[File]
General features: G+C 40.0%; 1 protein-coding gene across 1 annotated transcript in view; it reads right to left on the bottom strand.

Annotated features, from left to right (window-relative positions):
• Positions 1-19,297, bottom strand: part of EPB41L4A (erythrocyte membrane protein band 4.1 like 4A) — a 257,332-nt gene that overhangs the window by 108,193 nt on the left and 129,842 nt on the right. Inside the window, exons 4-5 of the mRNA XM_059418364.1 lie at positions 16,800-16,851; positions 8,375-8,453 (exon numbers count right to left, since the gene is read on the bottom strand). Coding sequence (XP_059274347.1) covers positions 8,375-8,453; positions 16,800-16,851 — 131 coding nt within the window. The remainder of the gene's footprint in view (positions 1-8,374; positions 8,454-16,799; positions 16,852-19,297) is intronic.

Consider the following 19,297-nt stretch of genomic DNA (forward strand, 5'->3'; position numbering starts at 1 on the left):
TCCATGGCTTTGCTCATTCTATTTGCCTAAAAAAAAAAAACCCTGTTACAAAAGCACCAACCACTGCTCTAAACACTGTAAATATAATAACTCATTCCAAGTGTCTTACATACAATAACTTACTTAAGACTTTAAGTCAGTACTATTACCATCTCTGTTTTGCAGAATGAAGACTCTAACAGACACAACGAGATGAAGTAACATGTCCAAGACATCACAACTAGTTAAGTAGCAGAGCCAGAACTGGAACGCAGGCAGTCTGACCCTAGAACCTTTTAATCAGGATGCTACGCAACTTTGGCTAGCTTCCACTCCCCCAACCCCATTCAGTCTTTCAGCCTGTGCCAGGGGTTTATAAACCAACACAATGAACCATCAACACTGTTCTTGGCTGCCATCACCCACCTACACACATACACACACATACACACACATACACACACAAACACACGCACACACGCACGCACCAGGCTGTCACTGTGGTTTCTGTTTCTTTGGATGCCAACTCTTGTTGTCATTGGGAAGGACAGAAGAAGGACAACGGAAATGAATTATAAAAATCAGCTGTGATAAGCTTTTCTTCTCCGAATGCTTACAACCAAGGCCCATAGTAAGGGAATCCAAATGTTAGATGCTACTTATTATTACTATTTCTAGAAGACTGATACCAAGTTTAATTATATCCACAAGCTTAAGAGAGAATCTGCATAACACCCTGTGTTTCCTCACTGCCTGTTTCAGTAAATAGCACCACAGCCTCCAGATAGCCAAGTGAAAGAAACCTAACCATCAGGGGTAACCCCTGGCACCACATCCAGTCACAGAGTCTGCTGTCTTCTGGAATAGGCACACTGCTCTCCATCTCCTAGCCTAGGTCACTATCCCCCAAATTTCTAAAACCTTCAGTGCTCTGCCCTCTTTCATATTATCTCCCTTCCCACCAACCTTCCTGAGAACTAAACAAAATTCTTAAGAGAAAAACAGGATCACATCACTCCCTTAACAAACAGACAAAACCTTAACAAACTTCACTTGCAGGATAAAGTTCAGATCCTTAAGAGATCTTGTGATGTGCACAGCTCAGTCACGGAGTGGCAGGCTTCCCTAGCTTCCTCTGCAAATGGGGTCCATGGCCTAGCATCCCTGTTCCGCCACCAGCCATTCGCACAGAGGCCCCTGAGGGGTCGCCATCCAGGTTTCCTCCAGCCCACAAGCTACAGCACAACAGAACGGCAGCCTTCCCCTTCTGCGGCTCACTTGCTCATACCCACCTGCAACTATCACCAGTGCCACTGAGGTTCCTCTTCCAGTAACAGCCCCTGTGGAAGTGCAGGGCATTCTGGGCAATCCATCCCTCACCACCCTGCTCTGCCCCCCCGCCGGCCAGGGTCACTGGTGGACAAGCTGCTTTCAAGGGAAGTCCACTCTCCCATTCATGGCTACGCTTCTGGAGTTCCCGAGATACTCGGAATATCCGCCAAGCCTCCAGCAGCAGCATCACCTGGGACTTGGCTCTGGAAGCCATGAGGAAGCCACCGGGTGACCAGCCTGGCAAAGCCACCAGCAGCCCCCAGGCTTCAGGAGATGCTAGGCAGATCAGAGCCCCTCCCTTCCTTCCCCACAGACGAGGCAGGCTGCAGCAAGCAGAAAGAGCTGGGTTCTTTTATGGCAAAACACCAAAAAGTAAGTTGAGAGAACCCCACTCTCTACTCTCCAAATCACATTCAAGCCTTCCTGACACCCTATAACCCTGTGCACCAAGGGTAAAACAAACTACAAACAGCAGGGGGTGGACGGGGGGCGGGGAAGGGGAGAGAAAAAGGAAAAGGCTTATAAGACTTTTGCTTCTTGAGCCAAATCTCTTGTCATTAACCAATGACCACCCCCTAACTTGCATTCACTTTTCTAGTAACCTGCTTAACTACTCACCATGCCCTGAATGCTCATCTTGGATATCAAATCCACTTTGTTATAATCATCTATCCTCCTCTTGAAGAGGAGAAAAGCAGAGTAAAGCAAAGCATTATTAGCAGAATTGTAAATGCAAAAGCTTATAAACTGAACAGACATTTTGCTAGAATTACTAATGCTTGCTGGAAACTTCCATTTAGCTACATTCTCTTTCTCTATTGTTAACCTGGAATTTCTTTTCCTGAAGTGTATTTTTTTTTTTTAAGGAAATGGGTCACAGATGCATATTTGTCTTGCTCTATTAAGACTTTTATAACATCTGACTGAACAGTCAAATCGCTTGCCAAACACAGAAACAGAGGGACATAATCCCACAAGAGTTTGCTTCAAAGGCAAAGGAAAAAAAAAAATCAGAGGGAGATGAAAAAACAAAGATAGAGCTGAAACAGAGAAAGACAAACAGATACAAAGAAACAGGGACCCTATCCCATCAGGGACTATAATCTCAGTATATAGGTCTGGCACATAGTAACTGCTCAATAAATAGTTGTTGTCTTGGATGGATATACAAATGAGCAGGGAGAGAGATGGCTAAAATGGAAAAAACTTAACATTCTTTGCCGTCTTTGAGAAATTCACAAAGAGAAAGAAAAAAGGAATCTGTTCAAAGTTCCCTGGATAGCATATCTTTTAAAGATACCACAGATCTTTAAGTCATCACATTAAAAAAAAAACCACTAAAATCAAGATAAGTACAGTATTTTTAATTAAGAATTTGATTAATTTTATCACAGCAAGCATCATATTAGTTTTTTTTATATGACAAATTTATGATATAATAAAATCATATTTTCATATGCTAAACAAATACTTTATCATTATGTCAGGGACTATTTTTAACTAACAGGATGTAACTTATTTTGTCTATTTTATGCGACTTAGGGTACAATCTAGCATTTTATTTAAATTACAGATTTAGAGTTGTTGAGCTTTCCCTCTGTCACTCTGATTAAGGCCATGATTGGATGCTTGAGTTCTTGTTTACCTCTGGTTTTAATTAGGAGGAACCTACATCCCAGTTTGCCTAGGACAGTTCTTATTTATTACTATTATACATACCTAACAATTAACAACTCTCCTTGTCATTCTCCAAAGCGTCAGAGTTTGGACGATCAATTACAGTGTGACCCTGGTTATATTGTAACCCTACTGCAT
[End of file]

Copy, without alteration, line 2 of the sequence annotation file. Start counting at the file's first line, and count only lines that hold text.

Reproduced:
Annotated features, from left to right (window-relative positions):